The Cult of Celebrity is the first book to explore this phenomenon comprehensively and yet in eminently readable terms. In a compulsive read, Cooper Lawrence maps out the psychology behind the behavior of the stars—and that of the millions out there who follow their every move. She points both to the benefits and dangers not only to society but also to us personally; to our spending habits, health, social awareness, attitude toward personal failure and toward relationships, and above all, our self-image. And she offers practical tips on keeping our interest under control. Drawing on the latest research as well as interviews with fans and entertainment industry insiders, as well as celebrities themselves, The Cult of Celebrity is as accessible and sassy as it is thought-provoking. (amazon.com)

The Line That Learned a Lesson by Beverly B. Erdreich  (not in the PLJC system)
“The Line That Learned a Lesson” tells a moral while delightfully engaging young readers to look at the alphabet in a creative, new way. The Line is very proud that it is straight and tall and brags about the things that it can achieve. The Line loves its family and also finds the alphabet irresistible. It can draw 15 letters, but finds the other 11 impossible to write. What happens when the Line tries to relax and bend? Is it better to stay true to oneself or to change? Using a clever approach, this refreshing tale ends with a happy solution! (amazon.com)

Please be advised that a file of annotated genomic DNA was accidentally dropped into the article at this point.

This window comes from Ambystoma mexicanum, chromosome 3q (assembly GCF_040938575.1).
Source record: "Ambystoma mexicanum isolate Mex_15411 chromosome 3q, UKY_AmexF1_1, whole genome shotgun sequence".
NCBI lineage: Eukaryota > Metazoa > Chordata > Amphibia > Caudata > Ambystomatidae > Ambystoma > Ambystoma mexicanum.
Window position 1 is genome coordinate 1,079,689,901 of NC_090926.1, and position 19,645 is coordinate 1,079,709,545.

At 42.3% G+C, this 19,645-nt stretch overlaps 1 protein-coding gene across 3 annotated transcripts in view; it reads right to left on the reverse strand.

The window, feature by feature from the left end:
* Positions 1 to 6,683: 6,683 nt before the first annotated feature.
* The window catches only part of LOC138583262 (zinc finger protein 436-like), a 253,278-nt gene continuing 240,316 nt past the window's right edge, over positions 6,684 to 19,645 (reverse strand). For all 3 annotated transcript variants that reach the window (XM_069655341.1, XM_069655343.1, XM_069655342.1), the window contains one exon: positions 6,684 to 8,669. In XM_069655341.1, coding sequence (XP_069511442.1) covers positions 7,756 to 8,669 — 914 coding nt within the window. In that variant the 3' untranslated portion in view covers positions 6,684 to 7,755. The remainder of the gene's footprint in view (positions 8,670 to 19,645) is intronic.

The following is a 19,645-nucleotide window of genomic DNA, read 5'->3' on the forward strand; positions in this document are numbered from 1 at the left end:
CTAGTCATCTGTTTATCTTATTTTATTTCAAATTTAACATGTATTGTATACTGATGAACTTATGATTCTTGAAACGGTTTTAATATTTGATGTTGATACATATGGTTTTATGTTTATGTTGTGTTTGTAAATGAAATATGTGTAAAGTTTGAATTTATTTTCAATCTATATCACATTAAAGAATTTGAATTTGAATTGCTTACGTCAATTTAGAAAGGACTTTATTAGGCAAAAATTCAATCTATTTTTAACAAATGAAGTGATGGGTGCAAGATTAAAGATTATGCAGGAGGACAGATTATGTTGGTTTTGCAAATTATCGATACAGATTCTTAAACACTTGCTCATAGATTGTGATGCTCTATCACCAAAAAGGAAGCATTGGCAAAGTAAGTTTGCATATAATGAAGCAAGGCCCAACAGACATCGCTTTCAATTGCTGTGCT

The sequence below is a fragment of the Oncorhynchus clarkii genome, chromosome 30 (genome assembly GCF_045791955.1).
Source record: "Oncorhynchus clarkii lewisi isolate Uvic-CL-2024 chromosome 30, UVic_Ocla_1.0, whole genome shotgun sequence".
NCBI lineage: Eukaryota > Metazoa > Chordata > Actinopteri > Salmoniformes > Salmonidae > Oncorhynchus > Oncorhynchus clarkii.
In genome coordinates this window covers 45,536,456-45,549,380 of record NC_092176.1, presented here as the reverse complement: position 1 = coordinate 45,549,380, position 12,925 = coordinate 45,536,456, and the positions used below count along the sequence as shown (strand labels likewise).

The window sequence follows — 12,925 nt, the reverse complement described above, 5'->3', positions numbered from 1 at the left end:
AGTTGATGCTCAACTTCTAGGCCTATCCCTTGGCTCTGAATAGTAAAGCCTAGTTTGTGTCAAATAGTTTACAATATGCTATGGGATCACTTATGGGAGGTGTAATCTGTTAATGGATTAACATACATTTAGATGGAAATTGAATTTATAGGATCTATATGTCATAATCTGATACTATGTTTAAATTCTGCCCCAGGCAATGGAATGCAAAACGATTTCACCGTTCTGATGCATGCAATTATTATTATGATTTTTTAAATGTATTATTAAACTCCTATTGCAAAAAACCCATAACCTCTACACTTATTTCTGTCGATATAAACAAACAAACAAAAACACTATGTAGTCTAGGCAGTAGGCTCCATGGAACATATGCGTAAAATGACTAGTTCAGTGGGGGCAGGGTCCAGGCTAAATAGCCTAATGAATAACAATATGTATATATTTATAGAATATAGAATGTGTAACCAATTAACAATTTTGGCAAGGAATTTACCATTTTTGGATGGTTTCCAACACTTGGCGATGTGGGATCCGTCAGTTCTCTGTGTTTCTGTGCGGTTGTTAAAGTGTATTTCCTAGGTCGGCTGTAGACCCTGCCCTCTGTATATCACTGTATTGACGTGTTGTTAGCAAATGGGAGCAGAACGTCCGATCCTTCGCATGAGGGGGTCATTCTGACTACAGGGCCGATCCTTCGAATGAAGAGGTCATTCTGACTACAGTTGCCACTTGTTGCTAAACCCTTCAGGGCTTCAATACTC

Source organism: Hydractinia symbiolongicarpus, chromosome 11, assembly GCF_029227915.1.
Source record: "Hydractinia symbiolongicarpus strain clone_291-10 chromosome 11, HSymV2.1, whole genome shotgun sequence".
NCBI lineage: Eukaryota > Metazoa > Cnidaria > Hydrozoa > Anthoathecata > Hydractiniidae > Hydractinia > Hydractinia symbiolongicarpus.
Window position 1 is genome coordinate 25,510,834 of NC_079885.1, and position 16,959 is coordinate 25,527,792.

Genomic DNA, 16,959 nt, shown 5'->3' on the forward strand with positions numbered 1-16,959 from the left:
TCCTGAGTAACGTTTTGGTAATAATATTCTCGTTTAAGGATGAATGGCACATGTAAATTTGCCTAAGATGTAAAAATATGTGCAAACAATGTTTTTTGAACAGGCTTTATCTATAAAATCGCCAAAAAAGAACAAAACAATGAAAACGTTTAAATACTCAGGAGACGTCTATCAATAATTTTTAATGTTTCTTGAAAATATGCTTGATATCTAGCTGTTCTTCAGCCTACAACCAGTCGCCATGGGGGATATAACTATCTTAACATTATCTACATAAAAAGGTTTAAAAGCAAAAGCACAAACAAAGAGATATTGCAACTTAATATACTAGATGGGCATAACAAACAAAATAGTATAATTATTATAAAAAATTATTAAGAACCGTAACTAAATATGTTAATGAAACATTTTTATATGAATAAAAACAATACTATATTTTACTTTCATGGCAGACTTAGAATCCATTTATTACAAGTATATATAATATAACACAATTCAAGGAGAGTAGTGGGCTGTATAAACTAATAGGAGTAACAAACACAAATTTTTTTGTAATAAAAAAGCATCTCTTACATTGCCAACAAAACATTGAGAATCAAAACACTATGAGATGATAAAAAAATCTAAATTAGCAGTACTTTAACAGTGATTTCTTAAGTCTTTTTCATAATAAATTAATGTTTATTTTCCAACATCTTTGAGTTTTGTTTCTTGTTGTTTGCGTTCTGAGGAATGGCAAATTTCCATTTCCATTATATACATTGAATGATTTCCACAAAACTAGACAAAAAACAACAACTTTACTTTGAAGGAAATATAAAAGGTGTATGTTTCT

Marilyn Monroe by Maurice Zolotow  (not in the PLJC system)
The classic book on Marilyn Monroe, written during her lifetime and partially based on interviews with the actress herself, now illustrated and brought up to date. Originally published in 1960, Zolotow's book was the first to take Marilyn seriously as an actress at a time when she was thought to be just an eccentric, gorgeous blonde. 16 pages of photographs.  (books.google.com)

Comic Con and the Business of Pop Culture: What the World's Wildest Trade Show Can Tell Us About the Future of Entertainment by Rob Salkowitz
Welcome to Comic-Con: where the future of pop culture comes to life.  Every summer, more than 130,000 comic fans, gamers, cosplay enthusiasts, and nerds of all stripes descend on San Diego to mingle with the top entertainment celebrities and creative industry professionals in an unprecedented celebration of popular culture in all its forms.  From humble beginnings, Comic-Con has mutated into an electrifying, exhausting galaxy of movies, TV, video games, art, fashion, toys, merchandise, and buzz. It’s where the future of entertainment unspools in real time, and everyone wants to be there.